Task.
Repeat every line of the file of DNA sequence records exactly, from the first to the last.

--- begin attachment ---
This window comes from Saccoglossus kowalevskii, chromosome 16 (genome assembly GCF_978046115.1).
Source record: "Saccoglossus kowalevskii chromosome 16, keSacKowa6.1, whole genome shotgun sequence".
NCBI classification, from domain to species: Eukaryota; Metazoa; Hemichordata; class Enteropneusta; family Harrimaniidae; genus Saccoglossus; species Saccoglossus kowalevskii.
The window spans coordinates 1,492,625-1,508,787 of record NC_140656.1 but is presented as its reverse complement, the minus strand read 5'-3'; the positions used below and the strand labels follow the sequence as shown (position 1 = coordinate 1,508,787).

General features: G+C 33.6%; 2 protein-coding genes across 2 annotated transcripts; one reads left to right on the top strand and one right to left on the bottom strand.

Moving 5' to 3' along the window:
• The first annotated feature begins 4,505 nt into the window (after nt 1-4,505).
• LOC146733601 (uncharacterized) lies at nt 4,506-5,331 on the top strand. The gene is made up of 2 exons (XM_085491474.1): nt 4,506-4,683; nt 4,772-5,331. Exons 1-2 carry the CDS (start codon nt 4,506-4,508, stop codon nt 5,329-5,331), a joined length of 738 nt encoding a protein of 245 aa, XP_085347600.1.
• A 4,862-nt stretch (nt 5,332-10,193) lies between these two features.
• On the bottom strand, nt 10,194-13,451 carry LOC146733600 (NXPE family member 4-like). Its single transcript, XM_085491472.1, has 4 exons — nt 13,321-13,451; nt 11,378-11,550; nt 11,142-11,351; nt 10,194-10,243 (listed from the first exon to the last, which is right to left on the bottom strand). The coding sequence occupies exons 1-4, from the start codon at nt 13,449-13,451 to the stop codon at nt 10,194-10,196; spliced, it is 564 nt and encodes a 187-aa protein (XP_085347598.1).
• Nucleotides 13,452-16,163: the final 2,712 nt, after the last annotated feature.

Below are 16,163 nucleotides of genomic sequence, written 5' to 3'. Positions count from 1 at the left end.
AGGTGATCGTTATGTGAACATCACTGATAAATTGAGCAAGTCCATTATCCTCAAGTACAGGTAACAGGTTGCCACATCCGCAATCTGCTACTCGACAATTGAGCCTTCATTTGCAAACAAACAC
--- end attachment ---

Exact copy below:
This window comes from Saccoglossus kowalevskii, chromosome 16 (genome assembly GCF_978046115.1).
Source record: "Saccoglossus kowalevskii chromosome 16, keSacKowa6.1, whole genome shotgun sequence".
NCBI classification, from domain to species: Eukaryota; Metazoa; Hemichordata; class Enteropneusta; family Harrimaniidae; genus Saccoglossus; species Saccoglossus kowalevskii.
The window spans coordinates 1,492,625-1,508,787 of record NC_140656.1 but is presented as its reverse complement, the minus strand read 5'-3'; the positions used below and the strand labels follow the sequence as shown (position 1 = coordinate 1,508,787).

General features: G+C 33.6%; 2 protein-coding genes across 2 annotated transcripts; one reads left to right on the top strand and one right to left on the bottom strand.

Moving 5' to 3' along the window:
• The first annotated feature begins 4,505 nt into the window (after nt 1-4,505).
• LOC146733601 (uncharacterized) lies at nt 4,506-5,331 on the top strand. The gene is made up of 2 exons (XM_085491474.1): nt 4,506-4,683; nt 4,772-5,331. Exons 1-2 carry the CDS (start codon nt 4,506-4,508, stop codon nt 5,329-5,331), a joined length of 738 nt encoding a protein of 245 aa, XP_085347600.1.
• A 4,862-nt stretch (nt 5,332-10,193) lies between these two features.
• On the bottom strand, nt 10,194-13,451 carry LOC146733600 (NXPE family member 4-like). Its single transcript, XM_085491472.1, has 4 exons — nt 13,321-13,451; nt 11,378-11,550; nt 11,142-11,351; nt 10,194-10,243 (listed from the first exon to the last, which is right to left on the bottom strand). The coding sequence occupies exons 1-4, from the start codon at nt 13,449-13,451 to the stop codon at nt 10,194-10,196; spliced, it is 564 nt and encodes a 187-aa protein (XP_085347598.1).
• Nucleotides 13,452-16,163: the final 2,712 nt, after the last annotated feature.

Below are 16,163 nucleotides of genomic sequence, written 5' to 3'. Positions count from 1 at the left end.
AGGTGATCGTTATGTGAACATCACTGATAAATTGAGCAAGTCCATTATCCTCAAGTACAGGTAACAGGTTGCCACATCCGCAATCTGCTACTCGACAATTGAGCCTTCATTTGCAAACAAACAC